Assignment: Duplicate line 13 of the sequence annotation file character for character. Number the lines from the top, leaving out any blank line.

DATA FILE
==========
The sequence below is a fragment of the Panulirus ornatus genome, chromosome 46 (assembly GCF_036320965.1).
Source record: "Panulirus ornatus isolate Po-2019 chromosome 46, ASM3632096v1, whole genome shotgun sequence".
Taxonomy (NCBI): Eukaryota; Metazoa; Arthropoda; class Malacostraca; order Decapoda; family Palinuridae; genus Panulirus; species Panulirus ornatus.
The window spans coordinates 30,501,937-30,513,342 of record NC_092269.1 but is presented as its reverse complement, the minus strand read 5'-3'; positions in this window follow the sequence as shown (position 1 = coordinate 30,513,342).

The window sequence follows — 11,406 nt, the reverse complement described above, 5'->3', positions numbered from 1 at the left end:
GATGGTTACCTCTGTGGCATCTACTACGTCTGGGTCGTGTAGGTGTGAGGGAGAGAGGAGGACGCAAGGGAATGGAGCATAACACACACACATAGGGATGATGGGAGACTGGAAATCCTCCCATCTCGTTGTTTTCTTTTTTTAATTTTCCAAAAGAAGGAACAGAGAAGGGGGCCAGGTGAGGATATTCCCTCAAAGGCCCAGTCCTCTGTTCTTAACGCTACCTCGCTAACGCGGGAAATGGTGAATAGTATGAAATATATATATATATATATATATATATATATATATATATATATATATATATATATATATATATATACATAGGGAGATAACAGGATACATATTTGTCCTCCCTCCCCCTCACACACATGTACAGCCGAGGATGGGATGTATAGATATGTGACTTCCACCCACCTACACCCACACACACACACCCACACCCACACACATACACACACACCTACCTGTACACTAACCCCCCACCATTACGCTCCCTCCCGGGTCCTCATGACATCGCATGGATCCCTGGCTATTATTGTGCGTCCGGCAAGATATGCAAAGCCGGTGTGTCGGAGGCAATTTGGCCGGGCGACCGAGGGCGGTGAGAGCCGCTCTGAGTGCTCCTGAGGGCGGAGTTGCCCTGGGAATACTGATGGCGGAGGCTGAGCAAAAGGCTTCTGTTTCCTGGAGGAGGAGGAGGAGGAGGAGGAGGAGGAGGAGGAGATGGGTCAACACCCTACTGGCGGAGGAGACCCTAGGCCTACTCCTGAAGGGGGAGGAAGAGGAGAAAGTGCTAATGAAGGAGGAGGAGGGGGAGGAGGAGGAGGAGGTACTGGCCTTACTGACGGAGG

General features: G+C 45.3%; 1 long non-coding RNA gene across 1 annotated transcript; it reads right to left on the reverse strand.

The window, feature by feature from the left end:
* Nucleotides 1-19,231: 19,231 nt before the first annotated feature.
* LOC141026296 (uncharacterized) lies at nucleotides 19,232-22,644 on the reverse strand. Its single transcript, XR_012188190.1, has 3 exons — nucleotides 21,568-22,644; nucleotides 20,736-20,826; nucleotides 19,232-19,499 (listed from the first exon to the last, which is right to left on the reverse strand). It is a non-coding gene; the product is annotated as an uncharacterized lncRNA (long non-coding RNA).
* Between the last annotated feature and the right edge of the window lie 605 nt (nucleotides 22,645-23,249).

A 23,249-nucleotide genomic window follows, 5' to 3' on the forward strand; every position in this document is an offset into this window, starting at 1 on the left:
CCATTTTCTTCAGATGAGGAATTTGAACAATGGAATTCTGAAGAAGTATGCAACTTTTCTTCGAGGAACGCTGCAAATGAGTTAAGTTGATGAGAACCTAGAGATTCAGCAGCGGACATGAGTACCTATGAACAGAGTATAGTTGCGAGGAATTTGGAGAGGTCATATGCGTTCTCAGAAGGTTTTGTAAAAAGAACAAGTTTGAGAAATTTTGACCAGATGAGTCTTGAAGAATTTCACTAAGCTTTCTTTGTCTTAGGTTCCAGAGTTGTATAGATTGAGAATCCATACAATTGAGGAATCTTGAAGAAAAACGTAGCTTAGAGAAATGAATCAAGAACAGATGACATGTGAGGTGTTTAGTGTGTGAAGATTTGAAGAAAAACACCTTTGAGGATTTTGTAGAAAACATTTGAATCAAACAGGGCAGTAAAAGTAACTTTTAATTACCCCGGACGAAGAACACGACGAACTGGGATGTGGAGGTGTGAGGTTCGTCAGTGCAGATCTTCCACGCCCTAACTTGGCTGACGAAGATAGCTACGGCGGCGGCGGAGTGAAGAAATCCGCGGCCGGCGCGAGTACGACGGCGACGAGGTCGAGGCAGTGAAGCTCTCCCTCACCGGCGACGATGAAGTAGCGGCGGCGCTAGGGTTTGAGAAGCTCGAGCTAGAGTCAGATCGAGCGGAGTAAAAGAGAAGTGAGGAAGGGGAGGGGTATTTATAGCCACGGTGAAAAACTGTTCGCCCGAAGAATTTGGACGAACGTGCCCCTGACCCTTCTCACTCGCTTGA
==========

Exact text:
CCATTTTCTTCAGATGAGGAATTTGAACAATGGAATTCTGAAGAAGTATGCAACTTTTCTTCGAGGAACGCTGCAAATGAGTTAAGTTGATGAGAACCTAGAGATTCAGCAGCGGACATGAGTACCTATGAACAGAGTATAGTTGCGAGGAATTTGGAGAGGTCATATGCGTTCTCAGAAGGTTTTGTAAAAAGAACAAGTTTGAGAAATTTTGACCAGATGAGTCTTGAAGAATTTCACTAAGCTTTCTTTGTCTTAGGTTCCAGAGTTGTATAGATTGAGAATCCATACAATTGAGGAATCTTGAAGAAAAACGTAGCTTAGAGAAATGAATCAAGAACAGATGACATGTGAGGTGTTTAGTGTGTGAAGATTTGAAGAAAAACACCTTTGAGGATTTTGTAGAAAACATTTGAATCAAACAGGGCAGTAAAAGTAACTTTTAATTACCCCGGACGAAGAACACGACGAACTGGGATGTGGAGGTGTGAGGTTCGTCAGTGCAGATCTTCCACGCCCTAACTTGGCTGACGAAGATAGCTACGGCGGCGGCGGAGTGAAGAAATCCGCGGCCGGCGCGAGTACGACGGCGACGAGGTCGAGGCAGTGAAGCTCTCCCTCACCGGCGACGATGAAGTAGCGGCGGCGCTAGGGTTTGAGAAGCTCGAGCTAGAGTCAGATCGAGCGGAGTAAAAGAGAAGTGAGGAAGGGGAGGGGTATTTATAGCCACGGTGAAAAACTGTTCGCCCGAAGAATTTGGACGAACGTGCCCCTGACCCTTCTCACTCGCTTGA